Originally published in the 2017 Spring Quarterly Explorer
Dr. Henry Davis Holland, whose courage and grace inspired so many, died January 9. Though absent from us, he will not be forgotten. He was a man of great faith, intellect, and compassion. He was a deacon, served on multiple boards and committees, and supported missions and all of the various activities of the church. If the church doors were open, more than likely Henry would be there. He had a questioning spirit and approached life and scripture in unique ways. He had a love of old hymns (particularly Fanny Cosby), the Civil War (particularly Stonewall Jackson), and FDR.
Henry and his wife Brenda joined RRCB in 1995 and initially were members of the Doubles Class, now the Friendship Class, but when approached about teaching a teenage class, he gladly took on the challenge. One of his students was Dr. Seth Roberts who commented: “We were sort of in awe of him. I remember he was always open to my adolescent questions, no matter how pointed or off-base they were; in fact, he seemed to delight in them. His impact was to model for us a certain kind of engaged discipleship. He loved the community of faith called River Road Church. He was open and curious. He did not shrink from difficult issues and questions. He studied the Bible. He actively worked on behalf of those in need.”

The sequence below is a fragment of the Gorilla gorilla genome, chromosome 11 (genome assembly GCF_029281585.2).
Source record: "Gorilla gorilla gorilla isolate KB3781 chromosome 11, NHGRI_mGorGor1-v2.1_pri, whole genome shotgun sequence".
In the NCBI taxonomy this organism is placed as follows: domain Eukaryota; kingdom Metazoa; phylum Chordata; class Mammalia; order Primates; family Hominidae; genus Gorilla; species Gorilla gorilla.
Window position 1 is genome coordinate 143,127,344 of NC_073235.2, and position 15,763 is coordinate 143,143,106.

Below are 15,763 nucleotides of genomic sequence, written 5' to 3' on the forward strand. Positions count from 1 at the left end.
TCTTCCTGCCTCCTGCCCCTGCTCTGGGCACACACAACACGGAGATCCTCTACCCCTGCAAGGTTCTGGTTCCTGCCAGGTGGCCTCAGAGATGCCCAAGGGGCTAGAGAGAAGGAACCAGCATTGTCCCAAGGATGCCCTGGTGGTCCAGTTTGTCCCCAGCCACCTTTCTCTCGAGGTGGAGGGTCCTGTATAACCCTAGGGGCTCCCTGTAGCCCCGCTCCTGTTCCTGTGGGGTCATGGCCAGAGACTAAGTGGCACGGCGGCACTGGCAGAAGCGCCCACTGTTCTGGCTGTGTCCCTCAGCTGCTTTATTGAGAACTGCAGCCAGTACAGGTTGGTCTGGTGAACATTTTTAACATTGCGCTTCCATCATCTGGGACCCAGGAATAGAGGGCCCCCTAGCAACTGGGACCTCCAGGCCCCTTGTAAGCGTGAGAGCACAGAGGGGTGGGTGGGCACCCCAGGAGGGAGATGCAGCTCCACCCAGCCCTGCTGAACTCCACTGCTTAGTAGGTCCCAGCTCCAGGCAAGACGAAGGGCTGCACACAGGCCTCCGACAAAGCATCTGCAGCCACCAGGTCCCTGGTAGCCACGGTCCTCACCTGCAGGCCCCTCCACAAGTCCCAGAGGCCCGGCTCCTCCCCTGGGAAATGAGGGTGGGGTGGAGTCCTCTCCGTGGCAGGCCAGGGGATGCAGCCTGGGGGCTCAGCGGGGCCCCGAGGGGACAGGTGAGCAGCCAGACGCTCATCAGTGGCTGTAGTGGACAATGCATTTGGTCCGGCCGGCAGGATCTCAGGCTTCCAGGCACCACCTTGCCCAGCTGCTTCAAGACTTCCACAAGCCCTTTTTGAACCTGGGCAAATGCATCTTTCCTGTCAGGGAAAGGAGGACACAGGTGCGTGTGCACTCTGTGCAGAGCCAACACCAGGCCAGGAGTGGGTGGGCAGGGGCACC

God planted a special seed into the rich soil of Henry Holland’s mind that quickly sprouted to his heart and soul. Each shoot defined fortitude, perseverance, and love that enabled his spirit to touch the lives of others no matter the adversity he faced. From age eleven to seventy-seven he dealt with the ravages of polio, but this great man spent his life using his amazing talents to serve others not only in the church but also in the community. Those with whom he worked at CrossOver Ministry and the Central Virginia Post-Polio Group can attest to the impact he had in their organizations.
The Sheperd Bible Study Class was especially dear to Henry’s heart. For 15 years, he penned a newsletter, Poor Henry’s Almanac, or PHA, that went to class members and others throughout the church. He enjoyed socializing and encouraged get-togethers. He and Brenda hosted a Sunday school New Year’s Eve party in their home for 17 years. Class members looked forward to and in some cases, dreaded, his annual quiz. On January 15, the class voted unanimously to rename the class the Sheperd-Holland Bible Study Class, and the Catacombs Lectures, the Holland Lectures.
Dr. Thomas Graves, President Emeritus of the Baptist Theological Seminary, is the teacher of the Sheperd-Holland Class. His relationship with Henry was a very special one. Their friendship began in the 90’s when Henry enrolled in one of Dr. Graves’s seminary classes and when they served together on the personnel committee. That friendship deepened as they shared experiences of debilitating illness and spoke of their wives whose love made their lives possible. Dr. Graves said: “I admired Henry for his unbounded curiosity, his amazing breadth of interests, and his profound faith. In my experience, I sometimes found moments of despair and anger, but Henry seemed to stay on an even keel with an attitude of steady endurance and optimism and even cheerfulness. I am a better person because of Henry, and I will miss him so much. I am proud that the Sunday school class I teach now bears the name of Henry Holland.”